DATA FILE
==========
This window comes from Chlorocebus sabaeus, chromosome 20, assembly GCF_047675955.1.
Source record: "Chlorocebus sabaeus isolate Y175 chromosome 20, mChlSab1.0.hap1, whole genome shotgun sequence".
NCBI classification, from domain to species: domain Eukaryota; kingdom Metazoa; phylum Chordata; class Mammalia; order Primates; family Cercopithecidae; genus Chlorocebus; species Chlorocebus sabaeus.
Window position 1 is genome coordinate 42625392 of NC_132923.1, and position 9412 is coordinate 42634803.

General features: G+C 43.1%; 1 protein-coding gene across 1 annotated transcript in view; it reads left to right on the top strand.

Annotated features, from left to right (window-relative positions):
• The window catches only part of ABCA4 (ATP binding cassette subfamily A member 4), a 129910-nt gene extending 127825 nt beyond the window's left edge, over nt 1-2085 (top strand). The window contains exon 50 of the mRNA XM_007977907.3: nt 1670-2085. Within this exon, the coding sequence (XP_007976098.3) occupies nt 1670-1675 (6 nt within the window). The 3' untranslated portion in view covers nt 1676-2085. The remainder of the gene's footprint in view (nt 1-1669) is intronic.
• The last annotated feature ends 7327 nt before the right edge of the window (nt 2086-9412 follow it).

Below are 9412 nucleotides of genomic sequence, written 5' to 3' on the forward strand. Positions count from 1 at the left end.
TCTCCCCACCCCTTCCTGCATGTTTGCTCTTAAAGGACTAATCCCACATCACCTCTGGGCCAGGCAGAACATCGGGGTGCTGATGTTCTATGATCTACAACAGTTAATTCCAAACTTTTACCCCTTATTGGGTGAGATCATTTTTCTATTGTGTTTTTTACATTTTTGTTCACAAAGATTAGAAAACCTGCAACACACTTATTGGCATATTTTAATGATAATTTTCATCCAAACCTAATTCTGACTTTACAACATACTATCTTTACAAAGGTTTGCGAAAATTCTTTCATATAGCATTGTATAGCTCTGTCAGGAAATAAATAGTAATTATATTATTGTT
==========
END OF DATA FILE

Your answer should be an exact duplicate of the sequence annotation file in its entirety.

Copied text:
This window comes from Chlorocebus sabaeus, chromosome 20, assembly GCF_047675955.1.
Source record: "Chlorocebus sabaeus isolate Y175 chromosome 20, mChlSab1.0.hap1, whole genome shotgun sequence".
NCBI classification, from domain to species: domain Eukaryota; kingdom Metazoa; phylum Chordata; class Mammalia; order Primates; family Cercopithecidae; genus Chlorocebus; species Chlorocebus sabaeus.
Window position 1 is genome coordinate 42625392 of NC_132923.1, and position 9412 is coordinate 42634803.

General features: G+C 43.1%; 1 protein-coding gene across 1 annotated transcript in view; it reads left to right on the top strand.

Annotated features, from left to right (window-relative positions):
• The window catches only part of ABCA4 (ATP binding cassette subfamily A member 4), a 129910-nt gene extending 127825 nt beyond the window's left edge, over nt 1-2085 (top strand). The window contains exon 50 of the mRNA XM_007977907.3: nt 1670-2085. Within this exon, the coding sequence (XP_007976098.3) occupies nt 1670-1675 (6 nt within the window). The 3' untranslated portion in view covers nt 1676-2085. The remainder of the gene's footprint in view (nt 1-1669) is intronic.
• The last annotated feature ends 7327 nt before the right edge of the window (nt 2086-9412 follow it).

Below are 9412 nucleotides of genomic sequence, written 5' to 3' on the forward strand. Positions count from 1 at the left end.
TCTCCCCACCCCTTCCTGCATGTTTGCTCTTAAAGGACTAATCCCACATCACCTCTGGGCCAGGCAGAACATCGGGGTGCTGATGTTCTATGATCTACAACAGTTAATTCCAAACTTTTACCCCTTATTGGGTGAGATCATTTTTCTATTGTGTTTTTTACATTTTTGTTCACAAAGATTAGAAAACCTGCAACACACTTATTGGCATATTTTAATGATAATTTTCATCCAAACCTAATTCTGACTTTACAACATACTATCTTTACAAAGGTTTGCGAAAATTCTTTCATATAGCATTGTATAGCTCTGTCAGGAAATAAATAGTAATTATATTATTGTT